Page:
Elite Wildland Firefighters Are The Pride Of The Blackfeet Reservation

Sep 1, 2018
Originally published on September 1, 2018 11:05 am

Lyle St. Goddard, 56, is running along a dirt trail on the Blackfeet Reservation in Montana.

"It takes me about a lap to loosen up," he says.

Being a hotshot is a young man's game and St. Goddard believes he's one of the oldest hotshot crew members in the country.

"I still can do it," he says. "I just got to keep in shape. I'll be okay."

St. Goddard supervises the Chief Mountain Hotshots, one of the big employers of young men and women on the reservation. They only hire Natives and they can promise good pay and the chance to travel all over the country.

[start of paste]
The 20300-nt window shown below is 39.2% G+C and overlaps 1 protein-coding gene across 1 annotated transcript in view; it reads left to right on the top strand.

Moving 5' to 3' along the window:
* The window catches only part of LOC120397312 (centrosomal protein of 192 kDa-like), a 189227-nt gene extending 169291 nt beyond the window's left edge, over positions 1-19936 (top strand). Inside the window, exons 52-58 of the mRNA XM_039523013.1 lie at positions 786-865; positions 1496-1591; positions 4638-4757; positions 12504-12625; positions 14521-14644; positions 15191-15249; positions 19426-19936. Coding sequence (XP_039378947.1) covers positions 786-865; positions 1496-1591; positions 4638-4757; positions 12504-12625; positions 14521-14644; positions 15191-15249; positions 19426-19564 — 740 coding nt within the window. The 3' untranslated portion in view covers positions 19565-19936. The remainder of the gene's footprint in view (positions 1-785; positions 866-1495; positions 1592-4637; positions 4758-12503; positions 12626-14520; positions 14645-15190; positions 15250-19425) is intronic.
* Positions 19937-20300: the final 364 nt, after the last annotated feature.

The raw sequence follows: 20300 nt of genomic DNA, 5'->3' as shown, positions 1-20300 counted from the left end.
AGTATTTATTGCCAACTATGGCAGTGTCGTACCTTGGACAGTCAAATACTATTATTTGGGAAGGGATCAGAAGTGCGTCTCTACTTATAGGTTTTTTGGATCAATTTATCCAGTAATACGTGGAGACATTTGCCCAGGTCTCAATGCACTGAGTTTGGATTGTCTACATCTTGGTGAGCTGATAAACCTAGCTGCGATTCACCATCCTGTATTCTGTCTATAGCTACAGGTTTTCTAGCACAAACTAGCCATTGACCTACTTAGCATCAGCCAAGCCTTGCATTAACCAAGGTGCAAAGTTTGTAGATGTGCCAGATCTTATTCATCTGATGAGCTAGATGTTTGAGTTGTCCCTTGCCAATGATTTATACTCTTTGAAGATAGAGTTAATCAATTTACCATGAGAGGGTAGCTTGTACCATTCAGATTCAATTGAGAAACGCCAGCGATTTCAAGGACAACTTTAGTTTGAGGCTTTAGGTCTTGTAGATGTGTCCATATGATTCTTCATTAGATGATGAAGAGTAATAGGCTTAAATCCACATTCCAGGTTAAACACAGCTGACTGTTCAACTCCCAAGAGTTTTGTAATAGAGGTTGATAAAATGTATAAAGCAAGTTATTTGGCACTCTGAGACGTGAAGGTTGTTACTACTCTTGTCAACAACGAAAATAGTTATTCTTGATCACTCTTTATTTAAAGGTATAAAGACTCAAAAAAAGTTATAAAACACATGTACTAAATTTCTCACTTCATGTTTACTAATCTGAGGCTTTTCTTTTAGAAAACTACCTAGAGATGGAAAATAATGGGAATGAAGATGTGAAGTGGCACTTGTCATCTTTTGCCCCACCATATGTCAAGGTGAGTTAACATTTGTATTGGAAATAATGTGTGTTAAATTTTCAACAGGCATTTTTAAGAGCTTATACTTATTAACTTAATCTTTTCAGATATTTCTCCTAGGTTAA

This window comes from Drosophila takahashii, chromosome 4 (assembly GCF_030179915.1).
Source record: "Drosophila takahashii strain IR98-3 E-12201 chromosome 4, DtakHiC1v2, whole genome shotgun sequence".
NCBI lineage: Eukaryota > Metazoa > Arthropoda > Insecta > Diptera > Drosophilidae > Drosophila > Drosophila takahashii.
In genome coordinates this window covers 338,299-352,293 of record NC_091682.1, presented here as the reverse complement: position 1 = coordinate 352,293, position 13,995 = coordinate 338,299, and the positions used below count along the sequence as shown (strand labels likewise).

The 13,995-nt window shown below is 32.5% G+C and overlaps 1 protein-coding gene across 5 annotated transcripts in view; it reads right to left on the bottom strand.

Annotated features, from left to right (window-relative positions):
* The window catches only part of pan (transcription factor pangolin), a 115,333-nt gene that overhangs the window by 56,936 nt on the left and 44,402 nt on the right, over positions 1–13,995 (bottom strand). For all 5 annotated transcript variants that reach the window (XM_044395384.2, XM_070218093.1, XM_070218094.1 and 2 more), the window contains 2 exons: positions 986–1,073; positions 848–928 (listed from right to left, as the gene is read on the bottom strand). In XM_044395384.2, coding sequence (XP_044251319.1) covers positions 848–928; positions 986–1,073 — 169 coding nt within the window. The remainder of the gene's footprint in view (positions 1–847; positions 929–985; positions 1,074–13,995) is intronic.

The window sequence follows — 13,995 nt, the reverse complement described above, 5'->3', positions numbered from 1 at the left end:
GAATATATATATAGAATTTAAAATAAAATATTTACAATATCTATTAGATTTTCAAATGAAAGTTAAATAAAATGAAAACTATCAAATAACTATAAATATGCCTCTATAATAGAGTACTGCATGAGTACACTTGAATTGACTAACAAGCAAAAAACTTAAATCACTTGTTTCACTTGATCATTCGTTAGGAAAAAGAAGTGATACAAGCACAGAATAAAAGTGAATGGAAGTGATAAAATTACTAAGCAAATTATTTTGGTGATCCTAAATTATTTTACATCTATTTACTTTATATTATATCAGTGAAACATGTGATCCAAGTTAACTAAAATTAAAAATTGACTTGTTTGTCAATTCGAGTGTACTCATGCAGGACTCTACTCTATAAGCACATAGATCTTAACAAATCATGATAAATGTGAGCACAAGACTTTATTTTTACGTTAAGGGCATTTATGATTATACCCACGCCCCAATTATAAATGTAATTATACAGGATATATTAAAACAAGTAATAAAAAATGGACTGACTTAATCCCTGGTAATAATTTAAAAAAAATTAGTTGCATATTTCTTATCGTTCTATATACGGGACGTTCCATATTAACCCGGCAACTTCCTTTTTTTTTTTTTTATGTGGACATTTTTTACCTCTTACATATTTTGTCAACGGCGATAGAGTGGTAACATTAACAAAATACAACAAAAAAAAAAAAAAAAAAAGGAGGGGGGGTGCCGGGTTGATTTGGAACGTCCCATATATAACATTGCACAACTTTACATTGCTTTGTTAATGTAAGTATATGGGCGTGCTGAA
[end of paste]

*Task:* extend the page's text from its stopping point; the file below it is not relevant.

Hotshots are like the special forces of fighting fire – there are only around 100 teams in the country – and Chief Mountain is one of seven Native American hotshot crews.

Summer after summer, St. Goddard's team will spend weeks in smoke and heat, hiking up mountains, digging fire-lines and cutting down trees. They have to keep in shape and St. Goddard runs his crew with the discipline of a military unit.

"Like Marines," he says.

Hotshot crews are some of the most highly-trained and in-shape firefighters in the world. They run seven-minute miles and can work 16 hours a day on a fire.

They were first called "hotshots" back in the 1940s because they fought the hottest parts of a fire.

St. Goddard says it's like battling a monster.

"A monster that you haven't seen what it can do," he says.

Fighting these "monsters" has become more dangerous nowadays because the climate is changing, the forests are thicker and drier, and there are more homes are in fire-prone areas.

"I try to get myself as ready as possible," Dakota Running Crane says.

He's a shy 23-year-old with a wispy, blonde goatee. He says too much booze and partying dog a lot of young men in rural Montana.